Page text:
Good quality data is required to support SDI. Whilst many HOs hold data at their own establishments it is not widely appreciated that this, which might include bathymetry, surface navigation, seabed obstructions, seabed characterisation and/or pipelines, is of immense value to a much wider user community outside the traditional navigational uses. The chart, with its in-built shoal bias and heavily sub-sampled depth data, has historically been used to support environmental solutions across the world. Practitioners are now requiring access to better and more consistent data and information.
The IHO S-57 Transfer standard for Digital Hydrographic Data was developed to meet ENC requirements for an IMO-compliant ECDIS. Its inflexible maintenance regime and inability to support future data themes such as gridded bathymetry and Digital Elevation Models (DEMs), plus the widely held view that the S-57 standard and the ENC Product Specification are identical, has led the IHO to suspend work on its future development. Instead it will define a Geospatial Standard for Hydrographic data, S-100, which will be product-neutral and will support a great variety of source data themes allowing for onward product and service generation.
S-100 will support Marine GIS applications, Web Based Map and Feature Services [WMS, WFS] and be built on sound international standards that enable data interoperability and sharing, metadata creation and network development. In developing S-100 the IHO is embracing the fundamental data requirements of a SDI.
Hydrographic Offices (HOs) wishing or invited by their National Governments to be involved in the development and management of National SDI should consider the following questions.
1.Does the structure of the national SDI allow for a comprehensive marine SDI (MSDI), one that excludes hydrographic information, or only a specialised hydrographic SDI (HSDI)?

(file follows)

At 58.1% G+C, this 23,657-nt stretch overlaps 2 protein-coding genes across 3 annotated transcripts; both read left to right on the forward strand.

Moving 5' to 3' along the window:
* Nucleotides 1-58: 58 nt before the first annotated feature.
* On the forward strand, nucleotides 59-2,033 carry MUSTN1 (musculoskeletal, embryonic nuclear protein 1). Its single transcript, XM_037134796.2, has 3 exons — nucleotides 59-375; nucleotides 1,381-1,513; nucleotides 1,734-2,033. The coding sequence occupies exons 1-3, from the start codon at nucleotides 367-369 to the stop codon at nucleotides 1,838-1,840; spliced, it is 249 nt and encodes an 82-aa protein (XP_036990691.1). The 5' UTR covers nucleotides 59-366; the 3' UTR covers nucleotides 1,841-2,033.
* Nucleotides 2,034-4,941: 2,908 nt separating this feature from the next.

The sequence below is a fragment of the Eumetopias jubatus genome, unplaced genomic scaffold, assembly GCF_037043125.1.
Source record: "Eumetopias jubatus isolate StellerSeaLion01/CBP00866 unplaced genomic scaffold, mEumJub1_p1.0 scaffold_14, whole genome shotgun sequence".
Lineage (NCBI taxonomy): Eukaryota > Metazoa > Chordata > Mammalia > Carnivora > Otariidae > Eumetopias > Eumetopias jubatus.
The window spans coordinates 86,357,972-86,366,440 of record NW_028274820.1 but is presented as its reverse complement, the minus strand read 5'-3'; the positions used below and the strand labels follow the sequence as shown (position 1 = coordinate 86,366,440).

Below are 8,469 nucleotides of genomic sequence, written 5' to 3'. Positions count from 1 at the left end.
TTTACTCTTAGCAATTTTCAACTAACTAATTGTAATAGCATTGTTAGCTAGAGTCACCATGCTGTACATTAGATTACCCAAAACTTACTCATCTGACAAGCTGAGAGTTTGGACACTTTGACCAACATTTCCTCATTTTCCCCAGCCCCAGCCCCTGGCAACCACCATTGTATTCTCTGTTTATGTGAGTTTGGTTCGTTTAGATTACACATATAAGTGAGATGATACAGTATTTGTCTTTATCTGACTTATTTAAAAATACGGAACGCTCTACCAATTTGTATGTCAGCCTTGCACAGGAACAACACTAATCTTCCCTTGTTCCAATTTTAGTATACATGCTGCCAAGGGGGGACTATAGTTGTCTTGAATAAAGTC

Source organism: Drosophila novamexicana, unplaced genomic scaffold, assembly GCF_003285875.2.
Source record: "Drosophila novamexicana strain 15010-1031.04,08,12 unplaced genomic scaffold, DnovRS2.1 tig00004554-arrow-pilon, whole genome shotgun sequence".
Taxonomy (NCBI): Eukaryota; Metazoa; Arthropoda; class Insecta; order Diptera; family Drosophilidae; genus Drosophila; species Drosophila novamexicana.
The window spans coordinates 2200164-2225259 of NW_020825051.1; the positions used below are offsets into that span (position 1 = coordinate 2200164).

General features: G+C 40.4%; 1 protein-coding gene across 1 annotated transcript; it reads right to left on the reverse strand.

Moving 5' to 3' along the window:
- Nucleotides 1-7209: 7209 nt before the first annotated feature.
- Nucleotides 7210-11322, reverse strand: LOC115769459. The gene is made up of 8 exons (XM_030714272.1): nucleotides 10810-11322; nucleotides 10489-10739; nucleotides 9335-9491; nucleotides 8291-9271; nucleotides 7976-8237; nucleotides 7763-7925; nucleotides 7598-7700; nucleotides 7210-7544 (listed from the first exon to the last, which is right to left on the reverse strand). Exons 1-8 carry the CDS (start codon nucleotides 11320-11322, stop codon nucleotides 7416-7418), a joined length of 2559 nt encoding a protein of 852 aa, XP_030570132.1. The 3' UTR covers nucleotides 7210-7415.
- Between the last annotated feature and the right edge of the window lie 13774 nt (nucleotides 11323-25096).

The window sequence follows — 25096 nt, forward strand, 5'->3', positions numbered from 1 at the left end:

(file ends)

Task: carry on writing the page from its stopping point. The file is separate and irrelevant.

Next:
2.Does the NSDI allow for a HO to become responsible for or partner their national MSDI and its incorporation into the NSDI?
3.Does the type of data provided by HOs support MSDI and/or NSDI?
4.Does the HO collect data purely for the safety of navigation or does it meet the needs of a wider user community?
5.Do the quality and usability of existing spatial databases within the NSDI framework include access to metadata?
6.What are the requirements for quality assurance of data outside of its use in support of SOLAS?
7.Does the establishment of user requirements for supply of hydrographic information impact on any necessary restrictions on data access?
8.Do financial, administrative and technical requirements and/or national policy on cost recovery impact on the establishment and maintenance of MSDI and/or NSDI?
In order to prepare the worldwide hydrographic community to respond to the growing requirement for such information, the IHO is to set up a Working Group tasked with developing thinking on how the hydrographic community might respond. Included in deliberations will be how data producers can work together and what processes are necessary for the delivery of data to effectively support wider environmental decision-making processes. The aim of the working group will be to feed back its findings to the IHB in late 2008.